MORPHOMETRICAL AND ULTRASTRUCTURAL STUDY ON THE PROTECTIVE EFFECTS OF MELATONIN IN METHYL MERCURY PERIPHERAL NEUROTOXICITY
Ehab A. A. El Shaarawy and Sherif Mohammed Sabry
Department of Anatomy, Faculty of Medicine,Cairo University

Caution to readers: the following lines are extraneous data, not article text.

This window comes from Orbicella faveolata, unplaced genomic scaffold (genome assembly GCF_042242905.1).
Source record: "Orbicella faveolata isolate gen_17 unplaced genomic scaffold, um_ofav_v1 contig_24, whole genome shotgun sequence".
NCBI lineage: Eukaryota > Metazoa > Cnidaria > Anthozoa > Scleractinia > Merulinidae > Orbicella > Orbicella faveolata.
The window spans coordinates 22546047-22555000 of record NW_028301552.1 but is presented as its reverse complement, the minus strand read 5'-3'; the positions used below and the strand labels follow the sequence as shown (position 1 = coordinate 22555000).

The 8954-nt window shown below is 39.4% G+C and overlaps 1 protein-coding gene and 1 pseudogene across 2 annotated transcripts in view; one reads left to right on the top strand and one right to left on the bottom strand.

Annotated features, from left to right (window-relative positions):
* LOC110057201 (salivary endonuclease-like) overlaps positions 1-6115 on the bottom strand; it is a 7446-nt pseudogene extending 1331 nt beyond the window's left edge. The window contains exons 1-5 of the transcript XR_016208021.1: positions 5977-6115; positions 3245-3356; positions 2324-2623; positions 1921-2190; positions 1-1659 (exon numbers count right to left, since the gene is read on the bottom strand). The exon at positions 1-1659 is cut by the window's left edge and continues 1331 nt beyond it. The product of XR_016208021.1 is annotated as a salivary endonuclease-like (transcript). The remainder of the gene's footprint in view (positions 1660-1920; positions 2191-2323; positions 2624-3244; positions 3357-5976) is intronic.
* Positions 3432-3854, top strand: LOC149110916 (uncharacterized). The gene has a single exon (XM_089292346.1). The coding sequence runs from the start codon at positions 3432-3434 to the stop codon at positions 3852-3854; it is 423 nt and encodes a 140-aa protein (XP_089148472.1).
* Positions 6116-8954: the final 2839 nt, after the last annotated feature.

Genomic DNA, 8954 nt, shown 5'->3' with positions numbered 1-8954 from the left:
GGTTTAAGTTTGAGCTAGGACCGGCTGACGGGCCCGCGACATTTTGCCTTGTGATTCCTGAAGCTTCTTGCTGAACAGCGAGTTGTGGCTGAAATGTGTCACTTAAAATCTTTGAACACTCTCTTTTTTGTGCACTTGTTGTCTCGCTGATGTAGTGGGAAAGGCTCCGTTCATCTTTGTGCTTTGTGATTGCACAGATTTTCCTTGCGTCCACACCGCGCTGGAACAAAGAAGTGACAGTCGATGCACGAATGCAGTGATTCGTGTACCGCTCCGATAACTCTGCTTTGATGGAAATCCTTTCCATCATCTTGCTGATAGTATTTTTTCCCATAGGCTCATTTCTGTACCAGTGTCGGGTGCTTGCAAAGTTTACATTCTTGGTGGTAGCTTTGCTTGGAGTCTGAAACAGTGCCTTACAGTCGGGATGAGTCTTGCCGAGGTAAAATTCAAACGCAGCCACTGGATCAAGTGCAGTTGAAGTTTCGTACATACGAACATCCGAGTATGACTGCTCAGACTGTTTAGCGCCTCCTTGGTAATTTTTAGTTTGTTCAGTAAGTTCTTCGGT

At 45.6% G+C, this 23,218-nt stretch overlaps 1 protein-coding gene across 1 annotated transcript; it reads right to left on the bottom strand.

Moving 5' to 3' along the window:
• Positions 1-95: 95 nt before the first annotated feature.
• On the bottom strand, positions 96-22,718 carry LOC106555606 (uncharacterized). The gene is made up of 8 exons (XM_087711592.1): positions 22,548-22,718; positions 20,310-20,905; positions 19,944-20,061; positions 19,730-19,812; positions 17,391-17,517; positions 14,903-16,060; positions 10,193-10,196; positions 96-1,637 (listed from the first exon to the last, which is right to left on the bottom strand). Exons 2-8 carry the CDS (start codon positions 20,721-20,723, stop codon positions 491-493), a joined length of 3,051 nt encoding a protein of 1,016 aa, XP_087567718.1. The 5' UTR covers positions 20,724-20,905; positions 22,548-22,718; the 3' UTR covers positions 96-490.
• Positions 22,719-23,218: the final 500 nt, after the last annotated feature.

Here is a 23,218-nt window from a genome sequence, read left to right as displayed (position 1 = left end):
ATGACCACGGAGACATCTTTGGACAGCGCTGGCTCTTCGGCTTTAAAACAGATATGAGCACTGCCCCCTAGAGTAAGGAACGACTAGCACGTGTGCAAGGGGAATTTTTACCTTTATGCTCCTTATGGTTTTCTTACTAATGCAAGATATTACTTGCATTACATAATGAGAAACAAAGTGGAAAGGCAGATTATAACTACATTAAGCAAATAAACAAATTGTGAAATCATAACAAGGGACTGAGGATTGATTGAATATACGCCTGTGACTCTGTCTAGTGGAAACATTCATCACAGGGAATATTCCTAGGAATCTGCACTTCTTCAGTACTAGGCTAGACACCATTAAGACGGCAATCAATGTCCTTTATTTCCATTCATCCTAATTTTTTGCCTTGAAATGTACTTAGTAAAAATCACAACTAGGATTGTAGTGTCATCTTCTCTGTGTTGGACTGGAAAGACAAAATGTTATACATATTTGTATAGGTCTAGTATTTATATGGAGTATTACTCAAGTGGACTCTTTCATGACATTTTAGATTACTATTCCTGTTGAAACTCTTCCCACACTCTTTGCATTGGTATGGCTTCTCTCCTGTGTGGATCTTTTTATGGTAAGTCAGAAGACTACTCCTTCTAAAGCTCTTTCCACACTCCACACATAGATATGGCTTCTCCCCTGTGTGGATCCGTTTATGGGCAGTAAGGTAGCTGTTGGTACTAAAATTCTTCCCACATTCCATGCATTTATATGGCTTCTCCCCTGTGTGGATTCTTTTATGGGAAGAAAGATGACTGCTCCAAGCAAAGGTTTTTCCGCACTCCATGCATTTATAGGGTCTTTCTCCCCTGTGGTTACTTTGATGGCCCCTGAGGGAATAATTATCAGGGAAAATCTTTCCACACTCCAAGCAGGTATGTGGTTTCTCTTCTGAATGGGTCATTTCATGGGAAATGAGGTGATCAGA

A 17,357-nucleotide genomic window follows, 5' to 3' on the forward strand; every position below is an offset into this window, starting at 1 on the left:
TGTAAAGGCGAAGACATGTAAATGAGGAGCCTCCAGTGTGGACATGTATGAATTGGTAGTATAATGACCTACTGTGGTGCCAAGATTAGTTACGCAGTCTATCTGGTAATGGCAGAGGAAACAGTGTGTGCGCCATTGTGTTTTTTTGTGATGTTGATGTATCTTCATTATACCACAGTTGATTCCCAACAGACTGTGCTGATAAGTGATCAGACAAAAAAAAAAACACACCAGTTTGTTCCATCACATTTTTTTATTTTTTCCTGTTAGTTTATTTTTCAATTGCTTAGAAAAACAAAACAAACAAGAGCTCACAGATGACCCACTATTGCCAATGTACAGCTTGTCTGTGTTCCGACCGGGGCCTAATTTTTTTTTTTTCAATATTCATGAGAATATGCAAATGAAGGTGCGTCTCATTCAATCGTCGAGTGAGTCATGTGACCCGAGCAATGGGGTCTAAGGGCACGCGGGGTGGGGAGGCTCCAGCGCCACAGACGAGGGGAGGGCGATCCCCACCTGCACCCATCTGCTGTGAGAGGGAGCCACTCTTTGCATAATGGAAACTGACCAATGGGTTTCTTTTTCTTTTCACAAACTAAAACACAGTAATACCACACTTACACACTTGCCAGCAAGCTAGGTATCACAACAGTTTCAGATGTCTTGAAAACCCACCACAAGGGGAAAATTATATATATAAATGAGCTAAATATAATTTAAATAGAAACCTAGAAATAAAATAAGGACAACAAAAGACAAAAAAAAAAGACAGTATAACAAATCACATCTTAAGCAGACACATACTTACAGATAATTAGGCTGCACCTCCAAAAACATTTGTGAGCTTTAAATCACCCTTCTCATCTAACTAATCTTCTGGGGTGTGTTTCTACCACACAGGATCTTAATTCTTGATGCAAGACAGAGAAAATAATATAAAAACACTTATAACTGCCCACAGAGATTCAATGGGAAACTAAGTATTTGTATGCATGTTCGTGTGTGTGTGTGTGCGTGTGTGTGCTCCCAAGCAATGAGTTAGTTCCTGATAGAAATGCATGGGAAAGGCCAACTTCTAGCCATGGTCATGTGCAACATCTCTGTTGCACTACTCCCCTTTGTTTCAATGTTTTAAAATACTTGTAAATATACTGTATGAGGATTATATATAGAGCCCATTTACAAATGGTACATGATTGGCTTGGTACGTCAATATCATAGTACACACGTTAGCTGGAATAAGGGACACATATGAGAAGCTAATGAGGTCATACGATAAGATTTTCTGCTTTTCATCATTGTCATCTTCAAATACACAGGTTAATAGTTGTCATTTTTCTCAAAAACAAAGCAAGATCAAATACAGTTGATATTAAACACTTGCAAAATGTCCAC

Mercury is a heavy metal contaminant. In nature, elementary mercury (Hg°) can be biotransformed and converted to methyl mercury (MeHg) which is the most toxic form of mercury in the environment that may lead to dangerous impact on the health of humans and animals due to the exposure in low doses for a short period of time. The present work aimed to study the tissue changes that may occur in the sciatic nerve of adult male albino rat on exposure to small doses of MeHg and to ensure the protective role of melatonin in peripheral neurotoxicity in these circumstances. Forty adult male albino rats were used in the current study. They were divided into four groups, 10 rats each. The first group served as control, the second group the animals were given MeHg daily for seven successive days, the third group received the same previous dose then was left to survive for 15 days for recovery and the fourth group received both 1 mg/Kg MeHg and 10 mg/Kg melatonin daily for seven days. At the end of the experiment, the animals were sacrificed by cervical dislocation. The sciatic nerve of each animal was dissected, excised and prepared for light and electron microscopic examination. In the current study it was found that most of the myelinated nerve fibers in group two (after MeHg intake), exhibited degeneration and their axoplasms appeared distorted and lost their normal pattern. The myelinated nerve fibers showed variable degrees of demyelination of the axons ranged from mild to severe (from grade I to VI). The endoneurium was seen abundant and distorted. In severe affection it appeared irregular, severely distorted and filled with tissue debris and multiple vacuoles. In group three it was found that the degenerated myelin sheaths were absent in some parts, and fragmented with loss of their normal lamination in other parts. Few regenerating myelinated fibers were seen with apparently normal axoplasms while other areas exhibited variable degrees of degeneration. Group four (given melatonin) showed regenerating myelinated nerve fibers in most of cases to the degree of normal appearance. Few cases showed mild degeneration either of grade I or II. On the other hand, the non-myelinated nerve fibers showed no affection in all experimental groups. At the end of this work it was concluded that the oral intake of methyl mercury in low doses for seven successive days had a toxic effect on sciatic nerve in adult male albino rat. The intake of melatonin in these cases protected the sciatic nerve and helped regeneration of the degenerated nerve fibers. It is also recommended to avoid methyl mercury exposure and use the melatonin as antioxidant to protect from the peripheral neurotoxic effect of this substance.